Choosing a Dispute Resolution Scheme (DRS)

What a DRS is and who can use one

A DRS deals with customer complaints or disputes with their FSP. All DRSs have rules about their complaints process, what you have to do and the kinds of complaints they deal with.

Only individual customers of an FSP or small organisations with 19 or fewer full-time equivalent employees can take a complaint to your DRS. It's free for them to do this, but they must take their complaint to you first.

Who must belong to a DRS

Most financial service providers who provide a service to retail clients must belong to an approved DRS. A retail client is anyone who is not a wholesale client under the Financial Service Providers (Registration and Dispute Resolution) Act 2008.

Some financial service providers are covered by their employer’s scheme. If you change employers check that your DRS membership details are up to date on the Financial Service Providers Register (FSPR).

Who doesn't need to belong to a DRS

You don't need to join a DRS if you:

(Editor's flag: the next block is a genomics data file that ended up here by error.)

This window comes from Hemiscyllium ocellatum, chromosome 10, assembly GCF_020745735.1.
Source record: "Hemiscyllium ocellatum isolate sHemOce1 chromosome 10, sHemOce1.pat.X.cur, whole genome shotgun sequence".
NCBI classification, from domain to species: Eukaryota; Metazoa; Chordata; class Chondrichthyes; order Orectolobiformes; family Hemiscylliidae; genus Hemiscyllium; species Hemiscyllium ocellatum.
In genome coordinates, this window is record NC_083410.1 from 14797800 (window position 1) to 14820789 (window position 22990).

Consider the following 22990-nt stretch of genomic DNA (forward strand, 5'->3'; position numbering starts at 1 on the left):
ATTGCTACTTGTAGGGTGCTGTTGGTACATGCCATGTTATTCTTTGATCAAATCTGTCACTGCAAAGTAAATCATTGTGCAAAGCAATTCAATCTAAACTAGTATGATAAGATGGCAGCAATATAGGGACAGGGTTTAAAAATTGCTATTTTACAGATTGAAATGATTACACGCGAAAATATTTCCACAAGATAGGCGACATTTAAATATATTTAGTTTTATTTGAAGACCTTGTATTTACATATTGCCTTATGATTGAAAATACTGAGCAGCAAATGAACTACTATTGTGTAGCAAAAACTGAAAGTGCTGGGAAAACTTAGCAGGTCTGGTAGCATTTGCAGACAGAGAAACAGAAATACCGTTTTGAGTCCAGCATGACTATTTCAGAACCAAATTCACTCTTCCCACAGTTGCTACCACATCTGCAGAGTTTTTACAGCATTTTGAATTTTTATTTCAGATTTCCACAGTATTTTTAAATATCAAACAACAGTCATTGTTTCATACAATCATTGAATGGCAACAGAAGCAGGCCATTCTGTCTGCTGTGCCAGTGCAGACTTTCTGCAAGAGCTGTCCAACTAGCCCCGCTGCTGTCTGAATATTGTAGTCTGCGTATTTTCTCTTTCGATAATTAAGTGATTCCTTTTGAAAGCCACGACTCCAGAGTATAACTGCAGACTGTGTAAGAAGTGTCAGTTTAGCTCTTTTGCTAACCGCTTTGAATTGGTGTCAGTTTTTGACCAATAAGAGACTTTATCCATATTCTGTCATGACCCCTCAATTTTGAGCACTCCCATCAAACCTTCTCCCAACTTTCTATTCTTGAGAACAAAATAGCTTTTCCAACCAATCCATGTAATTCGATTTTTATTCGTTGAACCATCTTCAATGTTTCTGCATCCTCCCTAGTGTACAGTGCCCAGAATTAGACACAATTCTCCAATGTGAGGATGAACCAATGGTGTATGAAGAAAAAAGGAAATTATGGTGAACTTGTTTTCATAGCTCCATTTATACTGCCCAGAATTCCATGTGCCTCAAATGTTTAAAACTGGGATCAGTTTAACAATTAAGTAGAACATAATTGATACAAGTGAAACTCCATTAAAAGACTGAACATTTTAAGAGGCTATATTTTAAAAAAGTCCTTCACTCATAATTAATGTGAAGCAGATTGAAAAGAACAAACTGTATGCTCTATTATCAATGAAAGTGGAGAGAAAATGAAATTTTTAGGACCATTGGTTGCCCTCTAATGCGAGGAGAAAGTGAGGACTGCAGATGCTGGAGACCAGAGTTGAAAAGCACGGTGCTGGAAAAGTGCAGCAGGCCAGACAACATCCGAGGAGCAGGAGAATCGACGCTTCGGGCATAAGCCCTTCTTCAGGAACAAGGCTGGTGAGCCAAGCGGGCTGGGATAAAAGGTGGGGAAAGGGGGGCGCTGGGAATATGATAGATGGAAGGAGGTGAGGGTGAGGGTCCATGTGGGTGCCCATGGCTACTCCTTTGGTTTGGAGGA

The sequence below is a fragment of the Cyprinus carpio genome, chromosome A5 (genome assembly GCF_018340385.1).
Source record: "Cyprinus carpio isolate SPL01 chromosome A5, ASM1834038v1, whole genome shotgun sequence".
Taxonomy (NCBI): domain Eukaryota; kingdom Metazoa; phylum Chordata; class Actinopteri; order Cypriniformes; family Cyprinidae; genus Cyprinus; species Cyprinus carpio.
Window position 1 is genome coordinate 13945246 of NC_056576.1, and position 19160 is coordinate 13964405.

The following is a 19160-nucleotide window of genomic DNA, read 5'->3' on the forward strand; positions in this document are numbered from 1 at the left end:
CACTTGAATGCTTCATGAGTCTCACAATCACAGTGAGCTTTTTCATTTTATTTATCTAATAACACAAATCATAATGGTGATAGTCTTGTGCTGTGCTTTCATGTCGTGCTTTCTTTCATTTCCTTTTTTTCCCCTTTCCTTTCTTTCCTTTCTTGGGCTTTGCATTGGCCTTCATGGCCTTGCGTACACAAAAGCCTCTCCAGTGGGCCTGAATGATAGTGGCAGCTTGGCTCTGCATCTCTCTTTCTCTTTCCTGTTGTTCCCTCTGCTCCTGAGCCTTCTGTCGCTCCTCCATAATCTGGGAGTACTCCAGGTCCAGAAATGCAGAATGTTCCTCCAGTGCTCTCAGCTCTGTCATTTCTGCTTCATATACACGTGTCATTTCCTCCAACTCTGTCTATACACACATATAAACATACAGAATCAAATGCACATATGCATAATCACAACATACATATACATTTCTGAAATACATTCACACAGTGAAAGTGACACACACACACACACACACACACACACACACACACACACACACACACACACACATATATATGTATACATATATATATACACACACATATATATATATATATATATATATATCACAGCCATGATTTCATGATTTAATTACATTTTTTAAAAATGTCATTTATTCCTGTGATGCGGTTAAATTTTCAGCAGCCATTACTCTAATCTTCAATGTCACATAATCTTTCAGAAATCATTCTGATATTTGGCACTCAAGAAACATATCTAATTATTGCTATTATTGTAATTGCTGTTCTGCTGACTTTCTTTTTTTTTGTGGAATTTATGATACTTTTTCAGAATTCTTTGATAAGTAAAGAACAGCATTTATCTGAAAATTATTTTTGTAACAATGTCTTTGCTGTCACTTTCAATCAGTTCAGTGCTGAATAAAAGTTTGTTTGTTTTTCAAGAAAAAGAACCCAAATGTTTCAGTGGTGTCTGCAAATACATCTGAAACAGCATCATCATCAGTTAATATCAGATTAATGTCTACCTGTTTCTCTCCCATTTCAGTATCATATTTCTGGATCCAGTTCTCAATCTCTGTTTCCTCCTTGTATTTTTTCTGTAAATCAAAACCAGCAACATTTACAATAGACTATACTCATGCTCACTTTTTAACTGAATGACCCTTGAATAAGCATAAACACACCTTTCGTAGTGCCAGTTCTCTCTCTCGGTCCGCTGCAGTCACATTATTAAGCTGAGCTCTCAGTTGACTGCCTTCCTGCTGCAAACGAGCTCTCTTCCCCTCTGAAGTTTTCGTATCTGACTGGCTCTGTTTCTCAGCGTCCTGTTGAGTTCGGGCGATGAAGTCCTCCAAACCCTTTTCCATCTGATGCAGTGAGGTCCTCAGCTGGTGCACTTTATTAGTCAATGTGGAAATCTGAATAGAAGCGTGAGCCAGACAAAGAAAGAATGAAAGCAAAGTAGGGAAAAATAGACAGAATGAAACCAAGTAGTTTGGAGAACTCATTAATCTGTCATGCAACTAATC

• only provide advice on behalf of a business that's already a member of a DRS
  • only provide services to wholesale clients, such as other businesses, professional investors, large companies, related companies and Crown agencies
  • issue or promote securities to the public from time to time, but it's not your principal business
  • only offer a financial service, other than the provision of credit, which offers a low-value cash payment facility to users with a maximum cap of $1,000 for individuals or $15,000 for others.

Approved dispute resolution schemes

There are 4 schemes approved by Consumer Protection to provide financial dispute resolution services. They are:

  • Banking Ombudsman (BOS) — this scheme is only available to registered banks
  • Insurance and Financial Services Ombudsman (IFSO)
  • Financial Services Complaints Ltd (FSCL)
  • Financial Dispute Resolution (FDR)

You'll be invoiced by the DRS you join for the fees they charge.